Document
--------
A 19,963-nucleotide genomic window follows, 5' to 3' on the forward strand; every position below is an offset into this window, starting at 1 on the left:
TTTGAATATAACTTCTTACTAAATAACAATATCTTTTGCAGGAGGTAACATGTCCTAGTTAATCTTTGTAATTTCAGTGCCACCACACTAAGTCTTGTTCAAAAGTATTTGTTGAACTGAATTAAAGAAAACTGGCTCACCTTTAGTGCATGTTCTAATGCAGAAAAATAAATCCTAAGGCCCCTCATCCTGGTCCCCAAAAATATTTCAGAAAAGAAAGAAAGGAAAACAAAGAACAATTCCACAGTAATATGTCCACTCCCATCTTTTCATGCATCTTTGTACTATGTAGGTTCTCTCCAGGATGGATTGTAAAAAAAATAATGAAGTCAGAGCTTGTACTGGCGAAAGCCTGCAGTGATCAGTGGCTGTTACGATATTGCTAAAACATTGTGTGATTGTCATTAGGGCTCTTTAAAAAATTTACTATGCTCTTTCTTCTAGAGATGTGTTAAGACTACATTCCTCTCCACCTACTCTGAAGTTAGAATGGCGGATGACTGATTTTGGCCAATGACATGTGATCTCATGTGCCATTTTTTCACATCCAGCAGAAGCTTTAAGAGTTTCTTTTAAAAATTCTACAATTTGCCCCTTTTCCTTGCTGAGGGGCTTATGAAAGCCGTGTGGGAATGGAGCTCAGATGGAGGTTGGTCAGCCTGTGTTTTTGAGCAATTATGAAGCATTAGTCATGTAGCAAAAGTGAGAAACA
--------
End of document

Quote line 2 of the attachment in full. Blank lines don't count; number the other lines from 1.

TTTGAATATAACTTCTTACTAAATAACAATATCTTTTGCAGGAGGTAACATGTCCTAGTTAATCTTTGTAATTTCAGTGCCACCACACTAAGTCTTGTTCAAAAGTATTTGTTGAACTGAATTAAAGAAAACTGGCTCACCTTTAGTGCATGTTCTAATGCAGAAAAATAAATCCTAAGGCCCCTCATCCTGGTCCCCAAAAATATTTCAGAAAAGAAAGAAAGGAAAACAAAGAACAATTCCACAGTAATATGTCCACTCCCATCTTTTCATGCATCTTTGTACTATGTAGGTTCTCTCCAGGATGGATTGTAAAAAAAATAATGAAGTCAGAGCTTGTACTGGCGAAAGCCTGCAGTGATCAGTGGCTGTTACGATATTGCTAAAACATTGTGTGATTGTCATTAGGGCTCTTTAAAAAATTTACTATGCTCTTTCTTCTAGAGATGTGTTAAGACTACATTCCTCTCCACCTACTCTGAAGTTAGAATGGCGGATGACTGATTTTGGCCAATGACATGTGATCTCATGTGCCATTTTTTCACATCCAGCAGAAGCTTTAAGAGTTTCTTTTAAAAATTCTACAATTTGCCCCTTTTCCTTGCTGAGGGGCTTATGAAAGCCGTGTGGGAATGGAGCTCAGATGGAGGTTGGTCAGCCTGTGTTTTTGAGCAATTATGAAGCATTAGTCATGTAGCAAAAGTGAGAAACA